Who was Harry Lewis?
Heavyweight boxer, demolition man, real estate tycoon, entrepreneur, and notable businessman; Mr Lewis was all these things, and more.
Known around Launceston by the moniker 'Harry the Jew', Mr Lewis revolutionised the taxi industry after introducing the first two-way radio in Australia in 1949.
The Plaza Taxi Service
It seems Launceston was ahead of even London thanks to Mr Lewis' ingenuity.
On August 5, 1949, the Examiner reported that nine Plaza Taxis were fitted with "two-way frequency modulation sets which enable ears to be constantly on call from the company's office".
Conversely, the first radio taxi in London was introduced in December 1949.
The revolutionary technology made dispatching taxis much more convenient and effective and cost between £4000 and £5000, about $278,000 today after inflation.
Mr Lewis, the proprietor of Plaza Taxis, was said to have implemented the radio-telephone system after learning about the technology during a trip to the US.
Former Plaza Taxis employee and close friend of Mr Lewis, Michael Newton, said he remembers a story he was told from when the two-way radio was first introduced.
"Going back, taxis used to line up on the street and answer the phone on the footpath, which would ring and tell them what the job was," Mr Newton said.
"Well after they introduced the telephone line, which was 333, a lady in High Street called and wanted a taxi.
"There was a car in very close proximity to where the lady lived, so when the driver knocked on the door the lady refused to go with him because he got there so quickly.
"She said he was irresponsible and must have driven too fast to get there so quickly, because she didn't understand the new system."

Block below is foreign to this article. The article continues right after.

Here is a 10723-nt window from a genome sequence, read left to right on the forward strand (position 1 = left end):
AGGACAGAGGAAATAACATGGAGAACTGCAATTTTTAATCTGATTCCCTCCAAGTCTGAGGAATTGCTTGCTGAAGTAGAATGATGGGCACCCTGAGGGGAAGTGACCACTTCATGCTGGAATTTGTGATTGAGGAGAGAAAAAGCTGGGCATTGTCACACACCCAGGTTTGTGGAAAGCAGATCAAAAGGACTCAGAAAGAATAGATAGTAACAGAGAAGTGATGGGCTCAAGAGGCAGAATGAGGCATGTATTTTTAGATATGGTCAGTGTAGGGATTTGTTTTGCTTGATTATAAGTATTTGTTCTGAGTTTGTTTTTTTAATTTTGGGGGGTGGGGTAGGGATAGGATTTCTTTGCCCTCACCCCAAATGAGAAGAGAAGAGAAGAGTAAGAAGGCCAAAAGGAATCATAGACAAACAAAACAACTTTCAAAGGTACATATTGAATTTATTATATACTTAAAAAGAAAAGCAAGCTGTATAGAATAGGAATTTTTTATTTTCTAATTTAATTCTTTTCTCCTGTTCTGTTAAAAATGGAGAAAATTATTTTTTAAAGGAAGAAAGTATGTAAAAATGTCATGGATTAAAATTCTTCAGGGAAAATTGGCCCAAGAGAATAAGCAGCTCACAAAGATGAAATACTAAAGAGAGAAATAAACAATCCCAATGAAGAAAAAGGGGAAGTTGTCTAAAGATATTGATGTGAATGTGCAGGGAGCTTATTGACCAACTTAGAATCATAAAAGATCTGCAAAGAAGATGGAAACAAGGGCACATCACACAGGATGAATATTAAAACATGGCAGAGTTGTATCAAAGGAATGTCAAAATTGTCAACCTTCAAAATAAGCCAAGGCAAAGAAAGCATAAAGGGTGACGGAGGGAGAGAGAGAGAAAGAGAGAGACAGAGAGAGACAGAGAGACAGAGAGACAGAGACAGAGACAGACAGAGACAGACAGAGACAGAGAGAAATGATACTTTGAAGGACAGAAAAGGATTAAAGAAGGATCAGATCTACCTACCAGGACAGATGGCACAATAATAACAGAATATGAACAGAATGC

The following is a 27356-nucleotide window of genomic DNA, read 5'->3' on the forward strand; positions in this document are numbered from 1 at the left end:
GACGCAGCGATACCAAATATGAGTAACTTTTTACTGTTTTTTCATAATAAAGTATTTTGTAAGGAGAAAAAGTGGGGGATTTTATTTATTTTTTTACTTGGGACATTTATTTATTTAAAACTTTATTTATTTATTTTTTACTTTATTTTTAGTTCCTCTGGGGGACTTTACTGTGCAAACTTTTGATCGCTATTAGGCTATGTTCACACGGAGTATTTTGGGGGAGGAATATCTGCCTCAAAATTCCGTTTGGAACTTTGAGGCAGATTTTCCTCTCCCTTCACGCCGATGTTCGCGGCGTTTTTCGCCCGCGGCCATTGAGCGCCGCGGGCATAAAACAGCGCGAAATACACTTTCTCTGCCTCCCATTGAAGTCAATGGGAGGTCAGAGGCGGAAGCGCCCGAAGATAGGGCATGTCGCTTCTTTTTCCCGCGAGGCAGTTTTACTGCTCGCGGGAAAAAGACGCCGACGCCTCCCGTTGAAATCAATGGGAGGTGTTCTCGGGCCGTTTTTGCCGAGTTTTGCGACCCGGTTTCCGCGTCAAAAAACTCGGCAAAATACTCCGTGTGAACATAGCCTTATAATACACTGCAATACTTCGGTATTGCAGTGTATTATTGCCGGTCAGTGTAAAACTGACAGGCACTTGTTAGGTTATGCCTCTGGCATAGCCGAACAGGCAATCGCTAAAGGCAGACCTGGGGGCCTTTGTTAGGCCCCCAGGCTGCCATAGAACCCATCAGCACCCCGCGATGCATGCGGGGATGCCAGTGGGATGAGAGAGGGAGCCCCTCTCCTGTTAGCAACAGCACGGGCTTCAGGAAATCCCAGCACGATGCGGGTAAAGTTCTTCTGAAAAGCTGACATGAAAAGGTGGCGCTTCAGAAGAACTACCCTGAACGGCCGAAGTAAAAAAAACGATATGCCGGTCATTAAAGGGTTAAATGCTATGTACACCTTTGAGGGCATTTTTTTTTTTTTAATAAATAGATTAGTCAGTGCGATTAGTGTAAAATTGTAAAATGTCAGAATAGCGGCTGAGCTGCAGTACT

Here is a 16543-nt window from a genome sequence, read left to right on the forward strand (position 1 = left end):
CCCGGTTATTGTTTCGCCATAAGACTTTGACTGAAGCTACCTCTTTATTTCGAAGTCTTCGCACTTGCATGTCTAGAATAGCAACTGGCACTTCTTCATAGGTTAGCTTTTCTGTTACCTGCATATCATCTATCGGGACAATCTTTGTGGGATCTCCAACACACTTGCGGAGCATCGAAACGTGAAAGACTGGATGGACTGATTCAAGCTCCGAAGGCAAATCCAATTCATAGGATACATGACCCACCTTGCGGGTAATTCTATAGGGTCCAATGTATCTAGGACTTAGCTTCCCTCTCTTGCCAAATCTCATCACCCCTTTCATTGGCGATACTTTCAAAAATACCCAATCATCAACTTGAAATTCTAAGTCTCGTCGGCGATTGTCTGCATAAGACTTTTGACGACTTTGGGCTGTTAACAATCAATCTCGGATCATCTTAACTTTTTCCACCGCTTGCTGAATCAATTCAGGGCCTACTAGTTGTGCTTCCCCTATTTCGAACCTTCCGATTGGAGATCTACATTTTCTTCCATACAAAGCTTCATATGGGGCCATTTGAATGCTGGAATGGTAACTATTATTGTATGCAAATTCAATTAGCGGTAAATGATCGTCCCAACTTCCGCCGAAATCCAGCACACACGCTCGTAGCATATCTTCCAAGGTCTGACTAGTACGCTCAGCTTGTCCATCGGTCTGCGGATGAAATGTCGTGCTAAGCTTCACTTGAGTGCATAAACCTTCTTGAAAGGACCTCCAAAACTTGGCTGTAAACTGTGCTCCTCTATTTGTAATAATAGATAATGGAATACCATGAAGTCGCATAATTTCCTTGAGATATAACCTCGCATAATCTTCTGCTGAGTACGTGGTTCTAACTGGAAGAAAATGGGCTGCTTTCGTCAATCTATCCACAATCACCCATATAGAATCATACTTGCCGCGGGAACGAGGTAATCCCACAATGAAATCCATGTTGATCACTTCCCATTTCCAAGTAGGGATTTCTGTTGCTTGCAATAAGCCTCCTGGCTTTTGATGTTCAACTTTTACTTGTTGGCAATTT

A Launceston legend
Mr Lewis' abundant success was underpinned by sadness; his first and only wife left him after he tragically - and accidentally - ran over his infant daughter.
City of Launceston councillor Joe Pentridge remembers Mr Lewis well.
"I wouldn't be where I am without him," Cr Pentridge said.
"He was a good man; he did a lot for Launceston.
"Harry never really got the appreciation he deserved."
Cr Pentridge said Mr Lewis came to Launceston from Melbourne in the 1940s.
"He was quite a character," he said.
"I'm not sure how he used to walk around without being clubbed on the head; he used to carry all this money, what looked like rolls of notes.
"They were actually just newspaper cuttings with $10 notes on top - but sometimes it was real money, no doubt.
"He was a showman."
'Loved by many and a friend to all'
Mr Newton said even if Mr Lewis pretended otherwise, he was a successful businessman.
"Harry tried to push the boundary on all sorts of things," Mr Newton said.
"Back then, a taxi licence wasn't a cheap thing.
"In the '90s taxi licenses were among the top 10 Blue Chip investments and sold for over half a million dollars.
"Harry had 79 in Melbourne and 23 in Launceston."
In business, Mr Newton helped Mr Lewis introduce "cents per kilometre" to curb expenditure.
In his final days, Mr Newton was like family.
"Without Michael, Harry's latter part of his life would have been more miserable than it was," Cr Pentridge said.
"He had no family except him. He deserves all the credit, really."
Mr Lewis was born on January 26, 1912, and died at 82-years-old on November 5, 1994.